It’s been a while since I wrote a blog post but I was recently reminded of a story from a couple years ago. My friend Nick paid me a visit and told me about the time he and James went exploring in our high school after hours.
They were out for a late night bike cruise when they decided to go see if they could get on top of our high school, to take some pictures. After leaving the bikes at the back of the school, a quick fence climb and small jump seemed to be all it took to get onto the lower rooftop.
They climbed the various ladders and pathways to get to the side of the school that overlooked the downtown Barrie night scape. They stood on the edge of the rooftop and watched the cars drive by. They looked down at all the parking lots to see that they were empty before exploring the rest of the rooftops. For a seemingly simple layout of hallways on the inside —a double-decker square with a courtyard in the middle — the rooftops were multileveled and complex.
At one corner of the school, there was a railing wrapped around a large trapdoor. And because the roof was mostly unexciting in itself, this door warranted further investigation. It was a thick slab of metal with a slender handle to one side. There was a limb of the handle made to hold a padlock but the slot was empty. Now that was interesting. Very promising for Nick and James. At first it seemed it didn’t have a padlock because the handle was so stiff to move anyways. The boys wondered if it had been welded shut, but a couple hard pulls and kicks turned this night from a bird’s eye photoshoot of downtown, to a real crouch in the dark adventure.
The two boys stood above the ladder that descended between them into the pitch-black beneath. Nick held the flashlight and James went down first. Once they were both at the bottom it was very tight with vents and perhaps a water heater. They had to duck and move things out of the way before finding the wall and the light switch in the cramped storage closet. A door was next. Unlocked, they both knew, as they were on the inside. But it seemed very possible that there were nighttime custodial staff roaming the halls. “Just a crack first” James reassured Nick. They peered out to see the familiar math hall, lit only by glowing exit signs and one ceiling light at the far end. With necessary hesitation, the boys moved into the hallway and looked around. More fluorescent ceiling bulbs lit up the perpendicular hallways but they too were empty. The two decided to go downstairs. They came upon a set of doors that led to the most popular cross-road at the school but it was very bright and discouraged their movement. “I want to get a picture of the office” James said. So they went the other way and found themselves at another set of doors. Through the windows they could see the lobby of the school, front offices included, well lit but vacant. “I’m staying here” said Nick. “I’m just getting one picture” said James. So he cracked the door open, scurried along, pulled out his phone, snapped one picture of the “Main Office” at 12:37am. At the exact same moment he captured the photo: BEEP BEEP BEEP BEEP a quick repeating alarm started its warning. James pocketed his phone and was back at the door in a flash, only to see Nick already mounting the stairs at the other end of the hall. Nick was leaving a man behind.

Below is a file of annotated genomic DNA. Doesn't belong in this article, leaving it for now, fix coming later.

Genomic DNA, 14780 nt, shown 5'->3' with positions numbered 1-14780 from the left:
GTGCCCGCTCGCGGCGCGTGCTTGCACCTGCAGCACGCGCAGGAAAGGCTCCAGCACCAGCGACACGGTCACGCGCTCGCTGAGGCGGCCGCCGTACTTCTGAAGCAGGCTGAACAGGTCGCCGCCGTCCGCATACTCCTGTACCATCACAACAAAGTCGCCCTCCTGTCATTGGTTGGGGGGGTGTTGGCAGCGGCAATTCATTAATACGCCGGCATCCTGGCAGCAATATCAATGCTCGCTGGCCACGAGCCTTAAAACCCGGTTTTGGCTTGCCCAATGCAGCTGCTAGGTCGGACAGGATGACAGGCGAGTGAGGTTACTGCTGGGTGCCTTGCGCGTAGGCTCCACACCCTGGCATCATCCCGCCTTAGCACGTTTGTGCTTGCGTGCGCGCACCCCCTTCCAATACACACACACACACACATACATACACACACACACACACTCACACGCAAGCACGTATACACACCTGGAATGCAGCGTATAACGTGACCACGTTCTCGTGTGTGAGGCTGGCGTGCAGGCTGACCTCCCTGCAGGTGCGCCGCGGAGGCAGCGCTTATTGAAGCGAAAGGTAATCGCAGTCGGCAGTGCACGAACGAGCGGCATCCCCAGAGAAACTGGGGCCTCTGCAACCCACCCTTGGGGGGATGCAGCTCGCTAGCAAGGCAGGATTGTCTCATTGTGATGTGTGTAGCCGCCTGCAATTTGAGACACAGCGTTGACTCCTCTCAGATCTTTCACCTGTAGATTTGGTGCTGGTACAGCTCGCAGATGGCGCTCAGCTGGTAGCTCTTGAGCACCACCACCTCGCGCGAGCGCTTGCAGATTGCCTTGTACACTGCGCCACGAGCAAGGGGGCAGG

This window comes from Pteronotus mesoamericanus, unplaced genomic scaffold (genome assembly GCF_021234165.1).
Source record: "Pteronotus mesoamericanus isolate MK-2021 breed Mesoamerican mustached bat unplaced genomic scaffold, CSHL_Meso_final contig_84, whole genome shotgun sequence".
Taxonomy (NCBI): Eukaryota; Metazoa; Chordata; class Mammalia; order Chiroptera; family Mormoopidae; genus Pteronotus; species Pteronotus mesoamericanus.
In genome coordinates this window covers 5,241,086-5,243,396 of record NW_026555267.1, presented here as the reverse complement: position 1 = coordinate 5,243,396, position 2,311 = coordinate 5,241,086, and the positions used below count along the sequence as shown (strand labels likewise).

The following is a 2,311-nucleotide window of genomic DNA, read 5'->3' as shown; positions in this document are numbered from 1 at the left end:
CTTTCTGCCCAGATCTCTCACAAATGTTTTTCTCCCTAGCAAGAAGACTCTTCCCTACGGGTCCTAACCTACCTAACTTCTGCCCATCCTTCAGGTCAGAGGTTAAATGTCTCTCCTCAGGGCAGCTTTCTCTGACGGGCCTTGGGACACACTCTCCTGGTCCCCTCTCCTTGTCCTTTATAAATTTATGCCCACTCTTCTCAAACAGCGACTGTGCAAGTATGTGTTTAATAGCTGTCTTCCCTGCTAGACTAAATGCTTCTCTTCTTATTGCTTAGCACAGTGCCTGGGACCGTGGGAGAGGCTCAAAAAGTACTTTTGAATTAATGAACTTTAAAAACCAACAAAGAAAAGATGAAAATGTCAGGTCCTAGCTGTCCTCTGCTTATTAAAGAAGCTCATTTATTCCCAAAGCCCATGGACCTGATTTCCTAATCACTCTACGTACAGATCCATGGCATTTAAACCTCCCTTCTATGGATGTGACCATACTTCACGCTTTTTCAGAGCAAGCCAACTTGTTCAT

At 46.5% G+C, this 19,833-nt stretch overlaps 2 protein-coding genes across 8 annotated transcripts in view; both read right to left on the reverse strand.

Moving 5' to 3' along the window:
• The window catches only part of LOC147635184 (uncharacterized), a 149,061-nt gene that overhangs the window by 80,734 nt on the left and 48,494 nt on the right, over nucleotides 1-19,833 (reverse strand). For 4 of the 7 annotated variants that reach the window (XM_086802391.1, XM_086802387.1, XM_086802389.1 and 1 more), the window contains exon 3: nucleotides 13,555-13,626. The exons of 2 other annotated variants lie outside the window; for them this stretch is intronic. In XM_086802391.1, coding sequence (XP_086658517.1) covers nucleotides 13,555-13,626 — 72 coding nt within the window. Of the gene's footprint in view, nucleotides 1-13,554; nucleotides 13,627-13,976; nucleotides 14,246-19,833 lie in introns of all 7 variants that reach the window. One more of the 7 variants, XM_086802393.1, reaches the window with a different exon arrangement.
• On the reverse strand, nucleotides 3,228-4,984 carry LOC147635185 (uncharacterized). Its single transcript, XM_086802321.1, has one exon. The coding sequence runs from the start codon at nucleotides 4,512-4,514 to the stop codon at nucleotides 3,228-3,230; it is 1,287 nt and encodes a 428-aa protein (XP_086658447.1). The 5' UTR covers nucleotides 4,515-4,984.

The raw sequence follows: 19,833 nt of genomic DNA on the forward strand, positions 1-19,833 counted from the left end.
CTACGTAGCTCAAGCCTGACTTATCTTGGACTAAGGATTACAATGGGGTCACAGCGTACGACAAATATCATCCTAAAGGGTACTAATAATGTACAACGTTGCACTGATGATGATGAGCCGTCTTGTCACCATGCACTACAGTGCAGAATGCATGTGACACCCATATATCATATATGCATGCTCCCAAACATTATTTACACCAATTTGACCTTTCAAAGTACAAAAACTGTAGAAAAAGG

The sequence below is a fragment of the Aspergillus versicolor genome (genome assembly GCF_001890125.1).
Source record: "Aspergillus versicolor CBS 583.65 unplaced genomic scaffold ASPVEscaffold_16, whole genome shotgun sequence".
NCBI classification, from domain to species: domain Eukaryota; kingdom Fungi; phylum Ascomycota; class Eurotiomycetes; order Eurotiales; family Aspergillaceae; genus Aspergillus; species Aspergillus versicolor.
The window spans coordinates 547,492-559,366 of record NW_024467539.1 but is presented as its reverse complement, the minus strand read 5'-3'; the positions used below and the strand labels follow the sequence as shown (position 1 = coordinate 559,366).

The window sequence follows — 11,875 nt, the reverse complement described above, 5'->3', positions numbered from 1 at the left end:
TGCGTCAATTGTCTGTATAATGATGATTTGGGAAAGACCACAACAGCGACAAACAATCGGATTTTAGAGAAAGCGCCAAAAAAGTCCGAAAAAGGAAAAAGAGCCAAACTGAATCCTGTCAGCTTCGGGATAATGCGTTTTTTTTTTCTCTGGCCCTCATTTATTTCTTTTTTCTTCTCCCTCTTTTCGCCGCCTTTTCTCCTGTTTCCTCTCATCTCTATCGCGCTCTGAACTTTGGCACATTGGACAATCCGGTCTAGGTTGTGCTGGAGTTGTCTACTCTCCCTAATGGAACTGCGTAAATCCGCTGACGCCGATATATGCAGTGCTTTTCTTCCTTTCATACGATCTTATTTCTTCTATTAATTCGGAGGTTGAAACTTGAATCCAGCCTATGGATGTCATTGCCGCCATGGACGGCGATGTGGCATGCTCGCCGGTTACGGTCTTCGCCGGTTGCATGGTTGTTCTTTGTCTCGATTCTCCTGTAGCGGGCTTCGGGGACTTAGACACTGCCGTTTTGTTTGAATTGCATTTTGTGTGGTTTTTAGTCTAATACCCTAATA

Up a flight of stairs, into the storage closet, squeeze behind the vents, hurry up the ladder, slam down the hatch, yank the handle closed, jump to the lower roof, slide down one more ladder, jump to the fence, scale back down it, bolt to the road bikes, and ride out like nothing happened. Nick figured from “BEEP” to street, their escape took less than 100 seconds. They lingered out of range to see if any police came in the coming minutes, but none did.
Because they didn’t get caught, it wasn’t a crime, it was just a hell-of-a-way to start a summer.
B.F. Greeno, aka,
The Summer Sleuth